Ms. Hui stated that the Bureau of Urban Forestry did originally allow the removal of the tree.  In her conversation with Urban Forestry staff, it was explained that the tree is not in any immediate danger of failing and if it were in danger of failing, they would remove the tree themselves.  Because of considerable neighborhood opposition to removal of the tree at the public hearing, the request for removal was revoked.  Bureau of Urban Forestry was told to examine the tree every three months to check on its condition.  Then the Board of Permit Appeals process happened and tree removal was allowed. 

 

Public Comment

 

Support of Landmarking

 

Ms. Julia Wallace, 1247-1251 Masonic Avenue property owner, described her appreciation of the tree, the tree providing shade, a wind and sound barrier, its beauty, and how new trees would not be as beautiful as this tree.  Ms. Wallace stated that there is no reason to cut this tree down at this time as it can be inspected regularly and noted that other arborists advised that it could live another 10-20 years.

 

Mr. Gabriel Berns, Ph.D.1235 Masonic Avenue, stated that he has lived in the neighborhood for 26 years and has enjoyed the presence of the tree tremendously as it shades his house, adds beauty to the neighborhood, softens the area, and provides protection against pollution and noise.  Mr. Berns stated that the property owner wanted the tree removed because he is a non-resident landlord and does not have the same appreciation.  Letters and a petition had been submitted for support of landmark status.  Mr. Berns also explained that there had been other arborist reports stating that the tree does not pose an immediate danger. Ms. Hui explained that Mr. Ed Brennan, arborist, had indicated that the tree is in overall poor condition but that his report also indicated that the tree was not likely to cause harm to the surrounding structures or to the building if it were to fail. Mr. Brennan concluded that the tree is a moderate hazard.

 

Ms. Rachel Swaby, 1237 Masonic Avenue, stated that she would not be currently residing at her residence if it were not for the tree providing a noise barrier and shelter from traffic.  Ms. Swaby described the tree’s contribution to the surrounding neighborhood and her appreciation for the tree.

 

Mr. Paul Minasian, 1233 Masonic Avenue, stated that the property owner’s motive is to remove the tree in order to build a garage.  Mr. Minasian stated that the neighborhood is the main gateway to the Haight Ashbury and if you take the trees down, the gateway to a world famous neighborhood changes.  It was stated that the tree probably would not be a liability to the property owner, and if the tree were landmarked, that the liability would be with the City.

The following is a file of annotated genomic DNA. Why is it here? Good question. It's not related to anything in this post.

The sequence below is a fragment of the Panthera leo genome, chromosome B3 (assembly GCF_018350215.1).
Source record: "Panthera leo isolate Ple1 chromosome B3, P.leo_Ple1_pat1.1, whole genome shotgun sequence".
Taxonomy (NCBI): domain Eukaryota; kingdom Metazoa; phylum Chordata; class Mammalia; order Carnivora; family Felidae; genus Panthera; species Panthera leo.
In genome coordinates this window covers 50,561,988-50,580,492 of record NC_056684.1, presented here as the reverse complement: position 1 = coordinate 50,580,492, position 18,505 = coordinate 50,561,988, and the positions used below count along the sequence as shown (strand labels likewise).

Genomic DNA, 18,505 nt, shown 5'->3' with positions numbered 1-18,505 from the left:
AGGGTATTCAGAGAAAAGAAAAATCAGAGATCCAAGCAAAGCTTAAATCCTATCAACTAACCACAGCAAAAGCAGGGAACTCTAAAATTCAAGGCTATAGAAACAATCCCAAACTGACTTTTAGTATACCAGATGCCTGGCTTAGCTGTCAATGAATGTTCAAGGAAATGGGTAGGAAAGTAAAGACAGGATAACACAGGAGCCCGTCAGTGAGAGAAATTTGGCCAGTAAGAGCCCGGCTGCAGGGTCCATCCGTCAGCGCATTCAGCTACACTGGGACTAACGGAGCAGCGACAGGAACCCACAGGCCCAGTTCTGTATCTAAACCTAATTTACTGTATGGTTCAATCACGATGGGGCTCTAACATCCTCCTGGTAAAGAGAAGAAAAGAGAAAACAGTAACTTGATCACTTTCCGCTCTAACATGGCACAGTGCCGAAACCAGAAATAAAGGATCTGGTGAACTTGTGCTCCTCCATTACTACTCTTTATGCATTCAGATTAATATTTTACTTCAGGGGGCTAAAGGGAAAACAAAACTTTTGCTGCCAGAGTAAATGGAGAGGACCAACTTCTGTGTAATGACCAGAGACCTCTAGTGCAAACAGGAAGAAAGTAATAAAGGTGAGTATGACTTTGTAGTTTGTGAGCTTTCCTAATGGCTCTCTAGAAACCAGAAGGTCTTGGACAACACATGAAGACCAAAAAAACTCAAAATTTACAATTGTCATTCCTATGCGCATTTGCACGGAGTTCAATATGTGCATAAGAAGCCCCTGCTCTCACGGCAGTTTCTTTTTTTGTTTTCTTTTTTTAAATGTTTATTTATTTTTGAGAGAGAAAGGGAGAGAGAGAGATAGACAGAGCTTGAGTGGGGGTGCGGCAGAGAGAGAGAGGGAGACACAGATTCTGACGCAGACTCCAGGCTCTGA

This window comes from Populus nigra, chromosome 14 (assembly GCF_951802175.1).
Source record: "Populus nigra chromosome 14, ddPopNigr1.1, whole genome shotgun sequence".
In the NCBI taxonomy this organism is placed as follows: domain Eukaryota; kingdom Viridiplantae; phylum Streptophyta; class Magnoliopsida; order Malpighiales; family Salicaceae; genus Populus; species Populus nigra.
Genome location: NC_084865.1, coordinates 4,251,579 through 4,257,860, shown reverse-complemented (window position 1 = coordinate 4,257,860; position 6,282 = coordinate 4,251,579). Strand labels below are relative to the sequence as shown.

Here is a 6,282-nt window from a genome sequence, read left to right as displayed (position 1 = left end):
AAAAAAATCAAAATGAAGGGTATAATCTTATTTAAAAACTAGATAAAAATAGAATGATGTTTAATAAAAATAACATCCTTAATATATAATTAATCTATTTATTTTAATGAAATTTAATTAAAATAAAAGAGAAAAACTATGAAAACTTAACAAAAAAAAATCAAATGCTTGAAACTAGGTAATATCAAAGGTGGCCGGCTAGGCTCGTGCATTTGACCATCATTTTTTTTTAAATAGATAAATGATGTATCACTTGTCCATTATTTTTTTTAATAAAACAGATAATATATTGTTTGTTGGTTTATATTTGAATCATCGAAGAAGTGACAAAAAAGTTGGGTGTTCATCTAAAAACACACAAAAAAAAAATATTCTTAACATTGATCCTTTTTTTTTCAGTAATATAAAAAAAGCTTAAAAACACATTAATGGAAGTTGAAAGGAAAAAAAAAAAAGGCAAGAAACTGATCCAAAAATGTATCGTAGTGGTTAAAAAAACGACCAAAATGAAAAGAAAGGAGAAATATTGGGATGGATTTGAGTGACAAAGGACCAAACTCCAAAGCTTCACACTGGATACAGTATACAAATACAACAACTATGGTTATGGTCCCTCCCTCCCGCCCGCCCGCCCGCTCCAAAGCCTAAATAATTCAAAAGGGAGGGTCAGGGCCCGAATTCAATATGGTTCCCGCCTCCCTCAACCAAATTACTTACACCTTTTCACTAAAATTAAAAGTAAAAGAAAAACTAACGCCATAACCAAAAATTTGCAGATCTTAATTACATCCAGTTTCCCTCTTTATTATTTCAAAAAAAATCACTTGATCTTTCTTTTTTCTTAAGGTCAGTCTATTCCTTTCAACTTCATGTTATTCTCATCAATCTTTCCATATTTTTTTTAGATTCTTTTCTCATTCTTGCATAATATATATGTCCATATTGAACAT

Opposition to Landmark Status

 

Mr. David Grassi, Contractor for 1245 Masonic Avenue, asked Ms. Blair to recuse herself from voting because of her ongoing support for landmark status.  Mr. Grassi stated that the tree meets some of the criteria for landmark status; however, if the tree were to fall it would fall either on the street, the sidewalk or on Mr. Haigh’s house and Mr. Haigh would incur the liability.  It was indicated that Mr. Haigh’s offer to plant two trees would meet all of the neighborhoods’ requirements and concerns and would be healthy trees that would provide additional future benefits.

 

Committee Evaluation Reports

 

Member Hillan presented his Evaluation Form and described his criteria ratings concluding that there was no reason to remove the tree except for the garage project and that mitigation would affect the tree spacing, which has changed already. Member Hillan stated that he appreciates the quality of life the tree provides for dwellers, but did not feel the tree qualified for landmark status.  Member Blair discussed her Evaluation Form noting the criteria that would qualify the tree for landmark status.  It was stated that replacing the tree with other trees would not provide the same significance to the neighborhood character.  Member Blair strongly expressed her support for landmark tree status.  Chair Boss reported on his findings concluding because of the commonality, size and condition of the tree it did not meet the criteria for landmark tree status.

 

Staff Rebuttal

 

Urban Forestry Coordinator Hui stated that the tree is an exceptionally beautiful tree and agrees with neighbor’s comments about its significant presence on the block.  Ms. Hui did feel that because of the arborist reports and other comments indicating the poor health of the tree that it should not landmarked; however, she felt that it should not be removed either.

 

Property Owner Rebuttal